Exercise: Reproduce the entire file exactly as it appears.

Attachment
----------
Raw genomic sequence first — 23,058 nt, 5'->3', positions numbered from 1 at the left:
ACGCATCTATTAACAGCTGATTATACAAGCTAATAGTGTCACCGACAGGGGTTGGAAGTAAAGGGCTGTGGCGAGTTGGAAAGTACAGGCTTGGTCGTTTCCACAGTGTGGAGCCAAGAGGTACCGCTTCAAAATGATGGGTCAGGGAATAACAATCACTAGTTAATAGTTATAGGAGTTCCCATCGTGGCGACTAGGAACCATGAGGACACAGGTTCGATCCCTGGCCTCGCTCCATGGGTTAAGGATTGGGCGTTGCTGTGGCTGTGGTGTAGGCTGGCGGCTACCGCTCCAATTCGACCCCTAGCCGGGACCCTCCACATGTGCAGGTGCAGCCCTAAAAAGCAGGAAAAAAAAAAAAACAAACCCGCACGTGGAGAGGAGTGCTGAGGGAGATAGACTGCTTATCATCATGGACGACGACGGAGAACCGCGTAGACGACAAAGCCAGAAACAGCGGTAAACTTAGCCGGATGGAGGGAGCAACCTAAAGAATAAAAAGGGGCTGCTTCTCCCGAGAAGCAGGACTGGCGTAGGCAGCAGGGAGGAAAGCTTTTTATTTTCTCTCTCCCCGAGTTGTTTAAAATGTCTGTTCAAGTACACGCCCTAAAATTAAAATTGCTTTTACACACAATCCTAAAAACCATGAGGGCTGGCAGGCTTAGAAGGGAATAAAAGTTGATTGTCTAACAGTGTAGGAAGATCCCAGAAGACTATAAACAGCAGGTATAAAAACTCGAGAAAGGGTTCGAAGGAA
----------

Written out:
Raw genomic sequence first — 23,058 nt, 5'->3', positions numbered from 1 at the left:
ACGCATCTATTAACAGCTGATTATACAAGCTAATAGTGTCACCGACAGGGGTTGGAAGTAAAGGGCTGTGGCGAGTTGGAAAGTACAGGCTTGGTCGTTTCCACAGTGTGGAGCCAAGAGGTACCGCTTCAAAATGATGGGTCAGGGAATAACAATCACTAGTTAATAGTTATAGGAGTTCCCATCGTGGCGACTAGGAACCATGAGGACACAGGTTCGATCCCTGGCCTCGCTCCATGGGTTAAGGATTGGGCGTTGCTGTGGCTGTGGTGTAGGCTGGCGGCTACCGCTCCAATTCGACCCCTAGCCGGGACCCTCCACATGTGCAGGTGCAGCCCTAAAAAGCAGGAAAAAAAAAAAAACAAACCCGCACGTGGAGAGGAGTGCTGAGGGAGATAGACTGCTTATCATCATGGACGACGACGGAGAACCGCGTAGACGACAAAGCCAGAAACAGCGGTAAACTTAGCCGGATGGAGGGAGCAACCTAAAGAATAAAAAGGGGCTGCTTCTCCCGAGAAGCAGGACTGGCGTAGGCAGCAGGGAGGAAAGCTTTTTATTTTCTCTCTCCCCGAGTTGTTTAAAATGTCTGTTCAAGTACACGCCCTAAAATTAAAATTGCTTTTACACACAATCCTAAAAACCATGAGGGCTGGCAGGCTTAGAAGGGAATAAAAGTTGATTGTCTAACAGTGTAGGAAGATCCCAGAAGACTATAAACAGCAGGTATAAAAACTCGAGAAAGGGTTCGAAGGAA